TimestampCallMHzSNRDriftGridPwr
kmaz
 2016-03-28 00:04  G0MRF  0.475770  -13  0  IO91tk  5
 151  300 
 2016-03-28 00:00  DK7FC  0.475682  -20  0  JN49ik  1 827  295 
 2016-03-27 23:50  DH5RAE  0.475755  -28  0  JN68qv  0.5   1161  294 
 2016-03-27 23:16  PA3ABK/2  0.475785  -24  0  JO21it  0.5
 481  277 
 2016-03-27 23:14  F1AFJ  0.475703  -27  0  JN06ht  1
 625  341 
 2016-03-27 22:26  DJ0ABR  0.475665  -30  0  JN68nt  0.2  1148  294

Friday, March 11, 2016

Initial 475kHz use of the K3S



The one big improvement in the K3S, mainly due to the new synthesiser, is the ability to tune it down to 100kHz. The original K3 hardware only went down to 479kHz.  Using the K3S properly at these frequencies requires the installation of a KBPF3A. The original KBPF3 does not go down low enough in frequency, but can be easily modified.

As the filter board was not available we stuck a 40dB amplifier between the low 80m dipole and the RX Ant input, to make up for the loss in the normal K3S 1.5MHz highpass filter. The results on WSPR using the K3S internal soundcard were impressive:-

Date                    Call         SNR   Drift Grid             dbm   km
 2016-03-09 04:56 WH2XND -21      0 DM33xt      +43 1431
 2016-03-09 04:52 WH2XGP -25      0 DN07dg      +40 2499
 2016-03-09 04:50 WG2XIQ       +10      0 EM12mp     +37 60
 2016-03-09 04:48 WG2XXM +0      0 EM15lj      +37 258
 2016-03-09 04:44 WD2XSH/15 -23      1 EM34rt      +33 422


Monday, March 7, 2016

The new K3S arrives




Having had K3 for a while now I was interested to see the arrival of the "upgraded" model the K3S. While it is possible to buy the modules to upgrade a K3 to a K3S having done the calculations it was cheaper to buy a K3S in kit form and transfer the "option" modules across.

The K3S/100 kit, with the new 100W FET PA module was ordered.

It all went together easily enough despite some issues with K3 photos/figures appearing in the K3S manual (eg Figure 91).  It powered up fine and the VCO passed self test, so time to hook up an antenna. Nothing could be heard despite putting the RX on the TX7EU pileup.  As a check an HP signal generator was hooked up to the antenna port. It couldn’t hear -50dBm. Neither could this level be heard through the rx in port or the Xverter port. The radio was dismantled, all connectors checked, EEinit done, no improvement.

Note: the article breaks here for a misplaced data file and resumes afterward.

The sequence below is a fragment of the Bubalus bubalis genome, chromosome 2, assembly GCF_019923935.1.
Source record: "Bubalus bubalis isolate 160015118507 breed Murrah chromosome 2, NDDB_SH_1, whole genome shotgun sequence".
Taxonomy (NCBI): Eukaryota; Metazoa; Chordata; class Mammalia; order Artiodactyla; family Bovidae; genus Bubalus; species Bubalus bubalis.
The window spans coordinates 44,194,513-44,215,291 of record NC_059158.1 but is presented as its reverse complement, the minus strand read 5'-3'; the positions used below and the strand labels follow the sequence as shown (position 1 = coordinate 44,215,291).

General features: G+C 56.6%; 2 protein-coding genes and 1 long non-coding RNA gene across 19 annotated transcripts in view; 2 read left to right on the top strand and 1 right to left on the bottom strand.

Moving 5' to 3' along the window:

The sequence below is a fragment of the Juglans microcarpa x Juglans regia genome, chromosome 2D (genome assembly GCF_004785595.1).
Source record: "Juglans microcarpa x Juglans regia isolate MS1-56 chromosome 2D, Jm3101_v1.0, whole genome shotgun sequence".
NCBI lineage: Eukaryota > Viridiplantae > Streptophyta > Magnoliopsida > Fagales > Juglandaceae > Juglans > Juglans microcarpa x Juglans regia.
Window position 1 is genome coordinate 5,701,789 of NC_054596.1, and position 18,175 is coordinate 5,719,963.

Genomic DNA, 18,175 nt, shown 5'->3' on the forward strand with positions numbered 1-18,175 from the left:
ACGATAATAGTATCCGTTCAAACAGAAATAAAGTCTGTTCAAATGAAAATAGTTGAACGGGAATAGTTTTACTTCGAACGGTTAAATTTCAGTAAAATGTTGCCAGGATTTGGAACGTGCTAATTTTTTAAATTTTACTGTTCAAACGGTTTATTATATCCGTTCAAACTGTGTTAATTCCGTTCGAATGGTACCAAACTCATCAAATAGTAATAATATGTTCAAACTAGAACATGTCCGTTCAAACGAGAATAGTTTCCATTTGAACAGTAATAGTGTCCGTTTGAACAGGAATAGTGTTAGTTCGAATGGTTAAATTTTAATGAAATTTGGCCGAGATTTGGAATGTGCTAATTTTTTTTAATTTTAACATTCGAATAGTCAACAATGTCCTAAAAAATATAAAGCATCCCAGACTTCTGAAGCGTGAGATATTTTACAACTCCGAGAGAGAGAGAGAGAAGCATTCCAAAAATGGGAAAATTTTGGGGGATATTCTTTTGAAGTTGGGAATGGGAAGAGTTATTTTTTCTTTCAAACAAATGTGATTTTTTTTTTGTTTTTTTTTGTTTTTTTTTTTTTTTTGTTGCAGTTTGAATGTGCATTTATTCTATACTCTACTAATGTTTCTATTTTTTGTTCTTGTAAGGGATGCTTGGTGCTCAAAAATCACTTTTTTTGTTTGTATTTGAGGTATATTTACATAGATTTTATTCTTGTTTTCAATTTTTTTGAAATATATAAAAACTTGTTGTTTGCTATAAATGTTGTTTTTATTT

Time for more coffee, during which an inspiration. When I put the subrx into the k3 I remembered I had to remove a link in the KRX3 back connector. (J64A) So I searched the K3S manual. It appeared not to need the link as it was not shown in "Figure 31. RF Board Partially Assembled." or on the photo of the main rf board on Page a-14  or on "Figure 94. Installing the KBPF3A Option Board." BUT I noticed a link still shown on the legend on the PCB and its removal is still shown in fig44 of E740126A installing the KRX3A subrx. "Nothing ventured nothing gained", so I stuck a resistor lead in  the W4 link and the K3S burst into life. Sensitivity returned and the K3S was back to full health

The other issue was the top left screw holding the bezel to the font panel would not bind. Close examination revealed that there was insufficient threading in the hole. After talking to Elecraft Support they shipped a replacement front panel, which solved the issue.

Saturday, February 13, 2016

Replacing the USB Connector on a Nexus 7 (2013 version)

Getting the charging cable to actually charge my Nexus 7 (2013 model) has been becoming Increasingly difficult. Having to balance the unit on a coffee jar and hang a weight off the USB connector at exactly the right point was a challenge. Searching the Internet I am not the only one to experience this issue. The recommended solution was to change the connector, as it becomes sloppy over time. I managed to find a connector for 1.49 off Ebay. Note the connector on the 2013 version is very different from the 2012 Version.

Guided by a Utube video I managed to get the Tablet apart, at a cost of broken finger nails, revealing the Innards..


The USB connector is on the lower edge. To remove the connector, first, using a sharp scalpel cut the 5 pins sticking out the back of the connector. If you do not,  you run the risk of lifting the tracks in further activities, The four lugs can then be desoldered and the connector removed. It is then a simple task to solder the new connector in place using a fine tipped soldering iron and thin solder. 



The Tablet can then be tested for correct operation before re attaching the cover. Mine charged fine and still produced video. Task completed